HBsAg mutants cause increasing concern

HBsAg mutants cause increasing concern

SCIENCE AND MEDICINE T ranscendental meditation seems to decrease atherosclerosis and may lower the risk of heart attack and stroke in hypertensive ...

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ranscendental meditation seems to decrease atherosclerosis and may lower the risk of heart attack and stroke in hypertensive adults, report US researchers. “We’re excited because it’s the first time that a stress-reduction approach alone—without changes in diet, exercise, drugs, or surgery —has been shown to regress this disease”, says co-author Robert Schneider (Maharishi University of Management, Fairfield, IA, USA). In the study, a group of hypertensive African Americans received training in transcendental meditation—the repetition of a sound (mantra) to achieve a state of “restful alertness”—or conventional heart-disease education. After 6–9 months, carotid intima–media thickness increased by 0·054 mm in the education group, but decreased by 0·098 mm in the meditation group; this reduction was similar to that achieved by lipid-lowering drugs and extensive lifestyle changes (Stroke 2000; 31: 568–73). “Some people say that all relaxation methods are equally effective, but we know from related studies that this is not true”, notes Schneider. “The type of stressreduction technique is critical.” Limited funding led to fewer people (60 of 138) completing the meditation programme than expected, he adds. But this high attrition rate may not be unusual. A review of 20 behavioural-medicine programmes by Michael Addis and Mary Davis (Clark University, Worcester, MA, USA) indicates that about one in three participants drop out before completing such programmes (Ann Behav Med 2000; 21: 339–49). “A large percentage of people either don’t get the services or drop out early on and don’t benefit much”, says Addis. But Davis warns that the drop-out rate may be misinterpreted, because some people gain sufficient self-management skills without completing an entire programme. “Just because someone doesn’t come back after several sessions doesn’t mean they didn’t benefit. These strategies might be working and people may be using them, so don’t count them out”, she concludes. Marilynn Larkin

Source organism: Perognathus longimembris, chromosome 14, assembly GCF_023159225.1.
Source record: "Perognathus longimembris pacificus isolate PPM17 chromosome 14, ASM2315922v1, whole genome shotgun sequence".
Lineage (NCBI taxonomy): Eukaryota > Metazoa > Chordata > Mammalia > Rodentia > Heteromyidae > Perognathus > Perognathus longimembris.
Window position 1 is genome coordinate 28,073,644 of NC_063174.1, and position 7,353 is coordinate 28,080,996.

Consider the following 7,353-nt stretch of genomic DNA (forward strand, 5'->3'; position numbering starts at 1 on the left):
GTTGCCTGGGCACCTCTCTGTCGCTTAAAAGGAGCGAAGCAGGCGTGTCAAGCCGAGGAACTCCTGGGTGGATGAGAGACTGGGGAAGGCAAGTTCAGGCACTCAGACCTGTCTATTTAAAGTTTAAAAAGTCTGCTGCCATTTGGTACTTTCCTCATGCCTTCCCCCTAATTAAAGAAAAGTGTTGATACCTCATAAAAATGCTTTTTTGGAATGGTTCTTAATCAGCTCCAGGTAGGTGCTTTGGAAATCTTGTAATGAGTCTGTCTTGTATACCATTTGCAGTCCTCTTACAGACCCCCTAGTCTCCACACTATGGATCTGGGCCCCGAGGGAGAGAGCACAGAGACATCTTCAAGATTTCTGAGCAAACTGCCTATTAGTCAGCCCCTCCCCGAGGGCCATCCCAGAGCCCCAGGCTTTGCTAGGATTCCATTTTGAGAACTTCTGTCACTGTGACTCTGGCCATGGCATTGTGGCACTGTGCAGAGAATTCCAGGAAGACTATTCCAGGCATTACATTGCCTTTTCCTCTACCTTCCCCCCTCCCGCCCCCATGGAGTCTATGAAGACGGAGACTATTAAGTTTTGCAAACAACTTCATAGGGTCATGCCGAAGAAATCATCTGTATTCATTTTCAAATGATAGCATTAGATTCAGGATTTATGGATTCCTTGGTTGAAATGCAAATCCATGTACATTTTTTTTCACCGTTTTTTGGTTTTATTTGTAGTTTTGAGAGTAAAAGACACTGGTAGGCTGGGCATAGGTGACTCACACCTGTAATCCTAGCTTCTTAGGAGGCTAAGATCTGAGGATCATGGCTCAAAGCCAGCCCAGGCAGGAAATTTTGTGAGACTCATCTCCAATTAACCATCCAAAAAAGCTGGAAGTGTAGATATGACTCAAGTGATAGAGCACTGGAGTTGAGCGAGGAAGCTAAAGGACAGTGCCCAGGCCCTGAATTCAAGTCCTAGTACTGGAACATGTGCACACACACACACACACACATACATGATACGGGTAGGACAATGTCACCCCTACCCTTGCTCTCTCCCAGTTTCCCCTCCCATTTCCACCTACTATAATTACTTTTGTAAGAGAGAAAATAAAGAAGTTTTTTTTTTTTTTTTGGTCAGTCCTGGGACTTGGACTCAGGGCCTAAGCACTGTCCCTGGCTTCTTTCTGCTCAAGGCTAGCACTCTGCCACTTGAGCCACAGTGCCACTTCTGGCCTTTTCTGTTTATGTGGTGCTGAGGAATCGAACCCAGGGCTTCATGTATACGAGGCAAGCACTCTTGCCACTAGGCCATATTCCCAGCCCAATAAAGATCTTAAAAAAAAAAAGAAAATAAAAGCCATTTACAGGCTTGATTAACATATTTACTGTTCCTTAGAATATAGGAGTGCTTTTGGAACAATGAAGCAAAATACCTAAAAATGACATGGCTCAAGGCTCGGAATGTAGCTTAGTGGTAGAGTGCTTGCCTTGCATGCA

Periodontal problems in Down’s syndrome he severe periodontal inflammation often seen in children with Down’s syndrome is directly linked to increased concentrations of oral bacteria, say researchers at Osaka University, Japan. Several factors have been implicated in the periodontal problems of patients with Down’s syndrome, including poor oral hygiene, an impaired immune system, fragile periodontal tissue, and early senescence. However, little is known about the oral flora in these patients. Atsuo Amano and colleagues used PCR and DNA probe techniques to study oral bacterial populations in subgingival plaque samples from 60 children with Down’s syndrome and 60 age-matched controls. Only patients with good oral hygiene were admitted to the study. Nevertheless, several bacterial species —eg, Porphyromonas gingivalis, which